Doc Groups Unhappy With 4.5% Cut in the 2023 Medicare Fee Schedule Final Rule
WASHINGTON — Physician groups expressed concerns over what one group called a “substantial” decrease in Medicare fee-for-service physician payments under a final rule for 2023 issued Tuesday by the Centers for Medicare & Medicaid Services (CMS).
The 2023 Medicare Physician Fee Schedule includes a 4.5% decrease in the conversion factor — the multiplier that Medicare applies to relative value units (RVUs) to calculate reimbursement for a particular service or procedure under Medicare’s fee-for-service system. After budget neutrality adjustments required by law, CMS explained that the final conversion factor for the 2023 fee schedule is $33.06, which is a drop of $1.55 from the 2022 fee schedule conversion factor of $34.61. The $33.06 figure is slightly lower than the $33.08 conversion factor suggested in the proposed rule.
In a press release, Anders Gilberg, senior vice president of government affairs for the Medical Group Management Association (MGMA) called the 4.5% drop “expected” but “substantial.”
“Ninety percent of medical practices reported that the projected reduction to 2023 Medicare payment would reduce access to care,” Gilberg said, adding that the changes cannot wait until the next Congress. “MGMA looks forward to working with both Congress and the administration to mitigate these cuts and develop sustainable payment policies to allow physician practices to focus on treating patients instead of scrambling to keep their doors open.”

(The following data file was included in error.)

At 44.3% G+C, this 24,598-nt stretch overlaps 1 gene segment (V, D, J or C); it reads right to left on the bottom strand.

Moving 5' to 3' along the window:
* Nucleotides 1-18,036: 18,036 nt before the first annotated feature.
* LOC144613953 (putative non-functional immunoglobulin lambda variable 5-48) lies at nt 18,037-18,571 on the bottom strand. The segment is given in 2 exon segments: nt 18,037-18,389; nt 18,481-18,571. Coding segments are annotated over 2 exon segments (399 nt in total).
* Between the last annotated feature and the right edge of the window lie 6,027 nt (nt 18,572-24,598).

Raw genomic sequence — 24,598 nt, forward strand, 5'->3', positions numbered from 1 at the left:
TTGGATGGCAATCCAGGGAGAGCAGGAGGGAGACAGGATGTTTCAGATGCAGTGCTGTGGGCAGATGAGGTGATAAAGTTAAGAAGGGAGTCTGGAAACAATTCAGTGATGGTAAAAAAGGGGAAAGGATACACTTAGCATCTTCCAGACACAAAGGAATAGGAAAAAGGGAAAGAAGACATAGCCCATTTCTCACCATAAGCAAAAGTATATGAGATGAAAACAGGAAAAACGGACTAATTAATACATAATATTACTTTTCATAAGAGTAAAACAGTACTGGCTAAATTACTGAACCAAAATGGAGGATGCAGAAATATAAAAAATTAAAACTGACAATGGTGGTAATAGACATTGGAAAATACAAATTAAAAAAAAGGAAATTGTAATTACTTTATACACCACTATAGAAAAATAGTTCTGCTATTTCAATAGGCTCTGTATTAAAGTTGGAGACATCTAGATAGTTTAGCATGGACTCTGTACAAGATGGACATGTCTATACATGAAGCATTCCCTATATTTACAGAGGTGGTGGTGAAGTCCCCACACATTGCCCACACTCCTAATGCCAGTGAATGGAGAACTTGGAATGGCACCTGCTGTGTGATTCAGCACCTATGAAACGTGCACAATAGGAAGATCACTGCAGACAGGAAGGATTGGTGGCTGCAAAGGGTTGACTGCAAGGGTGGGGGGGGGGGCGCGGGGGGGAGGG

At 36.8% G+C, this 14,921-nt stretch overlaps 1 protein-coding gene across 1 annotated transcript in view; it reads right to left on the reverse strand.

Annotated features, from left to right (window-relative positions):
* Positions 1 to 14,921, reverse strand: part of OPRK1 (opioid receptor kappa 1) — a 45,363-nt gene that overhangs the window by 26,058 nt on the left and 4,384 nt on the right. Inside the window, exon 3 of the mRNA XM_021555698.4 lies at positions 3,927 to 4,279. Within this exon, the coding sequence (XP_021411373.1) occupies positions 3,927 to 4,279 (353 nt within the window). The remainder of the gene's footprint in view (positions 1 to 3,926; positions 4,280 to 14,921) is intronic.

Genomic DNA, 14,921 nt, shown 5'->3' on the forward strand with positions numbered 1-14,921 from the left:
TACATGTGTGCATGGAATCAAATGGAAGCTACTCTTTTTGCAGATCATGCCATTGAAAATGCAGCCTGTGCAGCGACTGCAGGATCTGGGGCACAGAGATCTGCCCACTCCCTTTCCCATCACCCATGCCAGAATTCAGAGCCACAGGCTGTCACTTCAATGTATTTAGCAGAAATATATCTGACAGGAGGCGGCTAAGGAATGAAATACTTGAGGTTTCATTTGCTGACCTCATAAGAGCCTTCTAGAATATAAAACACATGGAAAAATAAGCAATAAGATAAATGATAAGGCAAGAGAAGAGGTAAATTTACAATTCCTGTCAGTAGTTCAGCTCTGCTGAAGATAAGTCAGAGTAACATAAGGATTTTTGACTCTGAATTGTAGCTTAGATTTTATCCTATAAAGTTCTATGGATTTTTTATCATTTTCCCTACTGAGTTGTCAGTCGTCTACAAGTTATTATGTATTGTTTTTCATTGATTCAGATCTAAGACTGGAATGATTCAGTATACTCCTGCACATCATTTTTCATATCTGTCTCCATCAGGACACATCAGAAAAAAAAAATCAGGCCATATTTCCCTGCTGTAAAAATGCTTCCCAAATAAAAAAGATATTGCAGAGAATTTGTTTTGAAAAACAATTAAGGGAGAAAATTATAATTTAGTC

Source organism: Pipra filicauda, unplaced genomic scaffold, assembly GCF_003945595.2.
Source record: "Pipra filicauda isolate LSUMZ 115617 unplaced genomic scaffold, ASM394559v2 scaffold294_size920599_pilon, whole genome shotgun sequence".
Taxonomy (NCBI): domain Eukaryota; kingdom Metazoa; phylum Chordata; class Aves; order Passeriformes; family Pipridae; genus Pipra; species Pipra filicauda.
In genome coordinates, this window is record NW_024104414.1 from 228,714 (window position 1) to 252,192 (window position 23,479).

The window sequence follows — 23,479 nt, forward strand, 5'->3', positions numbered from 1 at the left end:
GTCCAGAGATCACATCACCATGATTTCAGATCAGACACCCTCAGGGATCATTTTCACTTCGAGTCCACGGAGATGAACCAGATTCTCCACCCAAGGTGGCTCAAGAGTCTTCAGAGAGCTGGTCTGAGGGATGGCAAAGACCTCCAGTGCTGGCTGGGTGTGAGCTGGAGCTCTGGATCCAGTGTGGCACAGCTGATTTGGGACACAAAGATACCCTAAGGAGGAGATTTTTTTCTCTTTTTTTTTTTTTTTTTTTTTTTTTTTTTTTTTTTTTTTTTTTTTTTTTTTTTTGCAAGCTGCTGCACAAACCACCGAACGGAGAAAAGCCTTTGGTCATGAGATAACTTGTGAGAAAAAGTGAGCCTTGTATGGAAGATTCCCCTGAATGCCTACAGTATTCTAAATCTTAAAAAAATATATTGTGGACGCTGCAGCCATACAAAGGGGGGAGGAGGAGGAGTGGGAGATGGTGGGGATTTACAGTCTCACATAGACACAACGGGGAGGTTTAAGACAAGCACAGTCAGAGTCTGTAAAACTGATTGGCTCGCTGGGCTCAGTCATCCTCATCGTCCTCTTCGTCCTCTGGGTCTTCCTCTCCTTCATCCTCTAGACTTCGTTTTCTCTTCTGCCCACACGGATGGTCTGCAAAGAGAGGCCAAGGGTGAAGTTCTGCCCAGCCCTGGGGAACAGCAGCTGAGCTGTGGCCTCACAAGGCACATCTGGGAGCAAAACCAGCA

Transition to Value-Based Care
CMS said in a fact sheet that it is hoping to accelerate the transition to value-based care and to “reverse certain trends,” including the number of beneficiaries assigned to accountable care organizations (ACOs). The agency is especially hoping to increase the number of beneficiaries in a particular type of ACO known as the Medicare Shared Savings Program (MSSP), whose enrollment CMS said has “plateaued.”
Data have shown access to MSSPs has had lower representation among higher-spending populations — including sicker patients on whom Medicare spends more money per capita — and among minority groups, including Black, Hispanic, Asian Pacific Islander, and American Indian/Alaska Native beneficiaries. Those groups are all less likely to be assigned to a shared savings program than non-Hispanic white beneficiaries, noted the fact sheet.